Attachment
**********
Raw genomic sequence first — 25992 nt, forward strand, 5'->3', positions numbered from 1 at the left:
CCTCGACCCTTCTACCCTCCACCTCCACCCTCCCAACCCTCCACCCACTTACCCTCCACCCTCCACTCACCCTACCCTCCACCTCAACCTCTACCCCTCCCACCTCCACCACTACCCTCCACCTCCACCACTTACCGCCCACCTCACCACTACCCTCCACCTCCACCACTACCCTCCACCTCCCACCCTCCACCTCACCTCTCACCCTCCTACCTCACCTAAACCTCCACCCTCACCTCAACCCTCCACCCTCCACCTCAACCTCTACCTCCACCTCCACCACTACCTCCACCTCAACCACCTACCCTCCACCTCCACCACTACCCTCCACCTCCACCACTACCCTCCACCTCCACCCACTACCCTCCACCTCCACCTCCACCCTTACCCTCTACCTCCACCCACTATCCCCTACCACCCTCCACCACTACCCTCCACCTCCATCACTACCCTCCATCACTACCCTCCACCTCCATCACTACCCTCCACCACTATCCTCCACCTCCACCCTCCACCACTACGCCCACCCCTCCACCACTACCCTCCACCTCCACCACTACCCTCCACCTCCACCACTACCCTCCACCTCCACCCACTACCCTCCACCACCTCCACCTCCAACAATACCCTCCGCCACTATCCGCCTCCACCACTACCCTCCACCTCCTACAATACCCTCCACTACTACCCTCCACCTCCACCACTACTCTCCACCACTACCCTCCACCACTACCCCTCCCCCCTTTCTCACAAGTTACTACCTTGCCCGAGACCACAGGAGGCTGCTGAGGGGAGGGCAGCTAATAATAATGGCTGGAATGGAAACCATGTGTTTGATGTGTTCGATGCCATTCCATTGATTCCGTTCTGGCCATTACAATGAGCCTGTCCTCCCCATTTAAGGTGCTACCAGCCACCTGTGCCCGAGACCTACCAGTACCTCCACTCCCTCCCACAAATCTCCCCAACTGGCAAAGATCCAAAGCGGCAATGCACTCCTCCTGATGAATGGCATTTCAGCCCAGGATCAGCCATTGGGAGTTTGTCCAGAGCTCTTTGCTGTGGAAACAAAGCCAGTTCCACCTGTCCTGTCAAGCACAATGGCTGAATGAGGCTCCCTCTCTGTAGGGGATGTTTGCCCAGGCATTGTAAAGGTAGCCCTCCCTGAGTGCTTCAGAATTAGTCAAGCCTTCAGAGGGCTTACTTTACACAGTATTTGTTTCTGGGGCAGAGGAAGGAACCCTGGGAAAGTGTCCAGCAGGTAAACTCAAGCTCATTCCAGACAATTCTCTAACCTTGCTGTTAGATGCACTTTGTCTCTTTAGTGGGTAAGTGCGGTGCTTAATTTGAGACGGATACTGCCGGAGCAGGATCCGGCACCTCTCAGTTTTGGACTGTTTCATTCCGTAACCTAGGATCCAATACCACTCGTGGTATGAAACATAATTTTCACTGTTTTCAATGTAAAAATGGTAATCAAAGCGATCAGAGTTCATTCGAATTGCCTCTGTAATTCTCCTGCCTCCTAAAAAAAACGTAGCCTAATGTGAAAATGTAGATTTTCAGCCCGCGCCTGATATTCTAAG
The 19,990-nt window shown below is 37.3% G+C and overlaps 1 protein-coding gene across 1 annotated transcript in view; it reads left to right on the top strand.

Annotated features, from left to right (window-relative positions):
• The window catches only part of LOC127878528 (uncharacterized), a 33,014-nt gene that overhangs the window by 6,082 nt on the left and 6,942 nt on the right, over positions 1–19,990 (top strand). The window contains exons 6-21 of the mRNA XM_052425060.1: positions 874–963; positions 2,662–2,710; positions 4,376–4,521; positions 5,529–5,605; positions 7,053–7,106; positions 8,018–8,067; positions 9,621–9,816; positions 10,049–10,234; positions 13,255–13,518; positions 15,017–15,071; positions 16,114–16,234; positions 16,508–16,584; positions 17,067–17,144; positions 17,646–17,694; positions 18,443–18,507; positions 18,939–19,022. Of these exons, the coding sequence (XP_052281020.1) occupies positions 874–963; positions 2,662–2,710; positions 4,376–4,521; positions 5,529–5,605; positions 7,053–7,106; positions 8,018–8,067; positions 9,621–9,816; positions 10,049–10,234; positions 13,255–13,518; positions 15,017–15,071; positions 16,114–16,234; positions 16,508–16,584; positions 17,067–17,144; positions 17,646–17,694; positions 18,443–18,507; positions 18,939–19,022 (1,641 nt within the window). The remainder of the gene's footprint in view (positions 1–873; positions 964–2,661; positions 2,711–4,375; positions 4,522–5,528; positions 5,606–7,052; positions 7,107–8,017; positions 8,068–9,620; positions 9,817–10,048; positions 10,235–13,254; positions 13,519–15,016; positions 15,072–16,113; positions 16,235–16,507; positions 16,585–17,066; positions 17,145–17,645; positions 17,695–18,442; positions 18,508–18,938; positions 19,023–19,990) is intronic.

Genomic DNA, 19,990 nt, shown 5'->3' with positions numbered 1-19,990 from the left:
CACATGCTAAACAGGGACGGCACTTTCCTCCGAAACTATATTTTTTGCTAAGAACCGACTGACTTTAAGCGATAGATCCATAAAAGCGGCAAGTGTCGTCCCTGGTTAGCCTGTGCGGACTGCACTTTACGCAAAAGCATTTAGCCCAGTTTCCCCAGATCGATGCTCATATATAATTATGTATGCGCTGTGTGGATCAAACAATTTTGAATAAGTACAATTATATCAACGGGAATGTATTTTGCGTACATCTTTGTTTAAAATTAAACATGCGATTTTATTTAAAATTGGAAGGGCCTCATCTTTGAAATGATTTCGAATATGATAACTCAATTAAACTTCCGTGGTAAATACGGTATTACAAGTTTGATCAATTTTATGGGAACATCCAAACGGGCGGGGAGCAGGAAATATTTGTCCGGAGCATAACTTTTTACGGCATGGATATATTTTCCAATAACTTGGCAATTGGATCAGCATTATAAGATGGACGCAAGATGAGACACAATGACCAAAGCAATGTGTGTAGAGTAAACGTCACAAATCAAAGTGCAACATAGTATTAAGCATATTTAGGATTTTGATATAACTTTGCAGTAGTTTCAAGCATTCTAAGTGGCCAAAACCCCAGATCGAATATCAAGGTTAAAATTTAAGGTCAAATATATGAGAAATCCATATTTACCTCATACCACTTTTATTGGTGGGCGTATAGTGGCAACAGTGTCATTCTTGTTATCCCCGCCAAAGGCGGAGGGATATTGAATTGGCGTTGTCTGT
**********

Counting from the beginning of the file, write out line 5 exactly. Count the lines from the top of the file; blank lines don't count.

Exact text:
• The window catches only part of LOC127878528 (uncharacterized), a 33,014-nt gene that overhangs the window by 6,082 nt on the left and 6,942 nt on the right, over positions 1–19,990 (top strand). The window contains exons 6-21 of the mRNA XM_052425060.1: positions 874–963; positions 2,662–2,710; positions 4,376–4,521; positions 5,529–5,605; positions 7,053–7,106; positions 8,018–8,067; positions 9,621–9,816; positions 10,049–10,234; positions 13,255–13,518; positions 15,017–15,071; positions 16,114–16,234; positions 16,508–16,584; positions 17,067–17,144; positions 17,646–17,694; positions 18,443–18,507; positions 18,939–19,022. Of these exons, the coding sequence (XP_052281020.1) occupies positions 874–963; positions 2,662–2,710; positions 4,376–4,521; positions 5,529–5,605; positions 7,053–7,106; positions 8,018–8,067; positions 9,621–9,816; positions 10,049–10,234; positions 13,255–13,518; positions 15,017–15,071; positions 16,114–16,234; positions 16,508–16,584; positions 17,067–17,144; positions 17,646–17,694; positions 18,443–18,507; positions 18,939–19,022 (1,641 nt within the window). The remainder of the gene's footprint in view (positions 1–873; positions 964–2,661; positions 2,711–4,375; positions 4,522–5,528; positions 5,606–7,052; positions 7,107–8,017; positions 8,068–9,620; positions 9,817–10,048; positions 10,235–13,254; positions 13,519–15,016; positions 15,072–16,113; positions 16,235–16,507; positions 16,585–17,066; positions 17,145–17,645; positions 17,695–18,442; positions 18,508–18,938; positions 19,023–19,990) is intronic.